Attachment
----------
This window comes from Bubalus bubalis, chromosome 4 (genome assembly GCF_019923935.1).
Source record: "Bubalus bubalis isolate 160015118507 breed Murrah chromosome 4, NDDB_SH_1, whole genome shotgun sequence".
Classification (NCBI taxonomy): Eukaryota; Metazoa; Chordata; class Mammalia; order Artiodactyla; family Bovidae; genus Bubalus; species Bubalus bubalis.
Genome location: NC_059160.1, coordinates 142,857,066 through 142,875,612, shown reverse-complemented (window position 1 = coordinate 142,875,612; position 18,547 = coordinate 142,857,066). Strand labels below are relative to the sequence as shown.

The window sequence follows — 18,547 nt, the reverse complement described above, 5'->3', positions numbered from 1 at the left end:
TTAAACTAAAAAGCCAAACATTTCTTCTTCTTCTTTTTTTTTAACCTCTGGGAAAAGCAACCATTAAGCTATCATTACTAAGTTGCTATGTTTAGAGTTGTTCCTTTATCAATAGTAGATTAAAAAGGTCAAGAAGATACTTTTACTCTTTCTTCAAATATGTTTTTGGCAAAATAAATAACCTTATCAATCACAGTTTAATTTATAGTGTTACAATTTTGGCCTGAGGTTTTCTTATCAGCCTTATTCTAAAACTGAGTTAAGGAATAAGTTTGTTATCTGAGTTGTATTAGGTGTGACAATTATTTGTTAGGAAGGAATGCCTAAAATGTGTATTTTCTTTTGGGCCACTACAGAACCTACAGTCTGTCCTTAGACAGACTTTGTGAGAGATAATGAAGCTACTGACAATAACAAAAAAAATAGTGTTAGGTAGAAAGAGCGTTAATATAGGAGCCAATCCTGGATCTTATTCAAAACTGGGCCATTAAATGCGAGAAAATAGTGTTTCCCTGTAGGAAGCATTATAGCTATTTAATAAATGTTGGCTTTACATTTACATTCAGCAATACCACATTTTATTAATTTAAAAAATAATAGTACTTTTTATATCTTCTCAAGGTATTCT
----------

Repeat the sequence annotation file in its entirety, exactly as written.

This window comes from Bubalus bubalis, chromosome 4 (genome assembly GCF_019923935.1).
Source record: "Bubalus bubalis isolate 160015118507 breed Murrah chromosome 4, NDDB_SH_1, whole genome shotgun sequence".
Classification (NCBI taxonomy): Eukaryota; Metazoa; Chordata; class Mammalia; order Artiodactyla; family Bovidae; genus Bubalus; species Bubalus bubalis.
Genome location: NC_059160.1, coordinates 142,857,066 through 142,875,612, shown reverse-complemented (window position 1 = coordinate 142,875,612; position 18,547 = coordinate 142,857,066). Strand labels below are relative to the sequence as shown.

The window sequence follows — 18,547 nt, the reverse complement described above, 5'->3', positions numbered from 1 at the left end:
TTAAACTAAAAAGCCAAACATTTCTTCTTCTTCTTTTTTTTTAACCTCTGGGAAAAGCAACCATTAAGCTATCATTACTAAGTTGCTATGTTTAGAGTTGTTCCTTTATCAATAGTAGATTAAAAAGGTCAAGAAGATACTTTTACTCTTTCTTCAAATATGTTTTTGGCAAAATAAATAACCTTATCAATCACAGTTTAATTTATAGTGTTACAATTTTGGCCTGAGGTTTTCTTATCAGCCTTATTCTAAAACTGAGTTAAGGAATAAGTTTGTTATCTGAGTTGTATTAGGTGTGACAATTATTTGTTAGGAAGGAATGCCTAAAATGTGTATTTTCTTTTGGGCCACTACAGAACCTACAGTCTGTCCTTAGACAGACTTTGTGAGAGATAATGAAGCTACTGACAATAACAAAAAAAATAGTGTTAGGTAGAAAGAGCGTTAATATAGGAGCCAATCCTGGATCTTATTCAAAACTGGGCCATTAAATGCGAGAAAATAGTGTTTCCCTGTAGGAAGCATTATAGCTATTTAATAAATGTTGGCTTTACATTTACATTCAGCAATACCACATTTTATTAATTTAAAAAATAATAGTACTTTTTATATCTTCTCAAGGTATTCT